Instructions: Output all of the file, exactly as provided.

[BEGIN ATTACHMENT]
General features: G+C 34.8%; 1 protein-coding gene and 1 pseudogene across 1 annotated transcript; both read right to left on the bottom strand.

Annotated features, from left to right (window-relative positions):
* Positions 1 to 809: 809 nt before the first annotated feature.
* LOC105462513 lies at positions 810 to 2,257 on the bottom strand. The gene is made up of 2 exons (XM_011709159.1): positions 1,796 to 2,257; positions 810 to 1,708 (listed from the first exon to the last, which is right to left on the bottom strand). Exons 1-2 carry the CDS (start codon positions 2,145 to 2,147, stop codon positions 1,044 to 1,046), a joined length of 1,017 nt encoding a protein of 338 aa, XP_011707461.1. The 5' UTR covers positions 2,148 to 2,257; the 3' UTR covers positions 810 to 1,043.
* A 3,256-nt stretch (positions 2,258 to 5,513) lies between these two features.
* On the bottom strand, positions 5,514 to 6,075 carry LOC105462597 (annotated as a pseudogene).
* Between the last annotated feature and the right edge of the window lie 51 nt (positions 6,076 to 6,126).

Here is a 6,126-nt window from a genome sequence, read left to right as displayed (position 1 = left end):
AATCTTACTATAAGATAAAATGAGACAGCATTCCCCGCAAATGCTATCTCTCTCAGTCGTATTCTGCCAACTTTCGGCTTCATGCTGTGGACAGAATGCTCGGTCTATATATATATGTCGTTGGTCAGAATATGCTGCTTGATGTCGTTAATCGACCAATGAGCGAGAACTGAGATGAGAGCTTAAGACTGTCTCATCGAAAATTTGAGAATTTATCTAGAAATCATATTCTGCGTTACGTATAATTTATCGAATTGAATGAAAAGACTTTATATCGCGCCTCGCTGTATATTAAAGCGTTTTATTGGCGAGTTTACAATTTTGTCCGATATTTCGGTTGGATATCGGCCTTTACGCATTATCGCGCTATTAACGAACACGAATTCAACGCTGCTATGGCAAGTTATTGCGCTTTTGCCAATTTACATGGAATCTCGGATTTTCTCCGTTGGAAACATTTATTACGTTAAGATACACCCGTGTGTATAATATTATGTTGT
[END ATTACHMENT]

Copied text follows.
General features: G+C 34.8%; 1 protein-coding gene and 1 pseudogene across 1 annotated transcript; both read right to left on the bottom strand.

Annotated features, from left to right (window-relative positions):
* Positions 1 to 809: 809 nt before the first annotated feature.
* LOC105462513 lies at positions 810 to 2,257 on the bottom strand. The gene is made up of 2 exons (XM_011709159.1): positions 1,796 to 2,257; positions 810 to 1,708 (listed from the first exon to the last, which is right to left on the bottom strand). Exons 1-2 carry the CDS (start codon positions 2,145 to 2,147, stop codon positions 1,044 to 1,046), a joined length of 1,017 nt encoding a protein of 338 aa, XP_011707461.1. The 5' UTR covers positions 2,148 to 2,257; the 3' UTR covers positions 810 to 1,043.
* A 3,256-nt stretch (positions 2,258 to 5,513) lies between these two features.
* On the bottom strand, positions 5,514 to 6,075 carry LOC105462597 (annotated as a pseudogene).
* Between the last annotated feature and the right edge of the window lie 51 nt (positions 6,076 to 6,126).

Here is a 6,126-nt window from a genome sequence, read left to right as displayed (position 1 = left end):
AATCTTACTATAAGATAAAATGAGACAGCATTCCCCGCAAATGCTATCTCTCTCAGTCGTATTCTGCCAACTTTCGGCTTCATGCTGTGGACAGAATGCTCGGTCTATATATATATGTCGTTGGTCAGAATATGCTGCTTGATGTCGTTAATCGACCAATGAGCGAGAACTGAGATGAGAGCTTAAGACTGTCTCATCGAAAATTTGAGAATTTATCTAGAAATCATATTCTGCGTTACGTATAATTTATCGAATTGAATGAAAAGACTTTATATCGCGCCTCGCTGTATATTAAAGCGTTTTATTGGCGAGTTTACAATTTTGTCCGATATTTCGGTTGGATATCGGCCTTTACGCATTATCGCGCTATTAACGAACACGAATTCAACGCTGCTATGGCAAGTTATTGCGCTTTTGCCAATTTACATGGAATCTCGGATTTTCTCCGTTGGAAACATTTATTACGTTAAGATACACCCGTGTGTATAATATTATGTTGT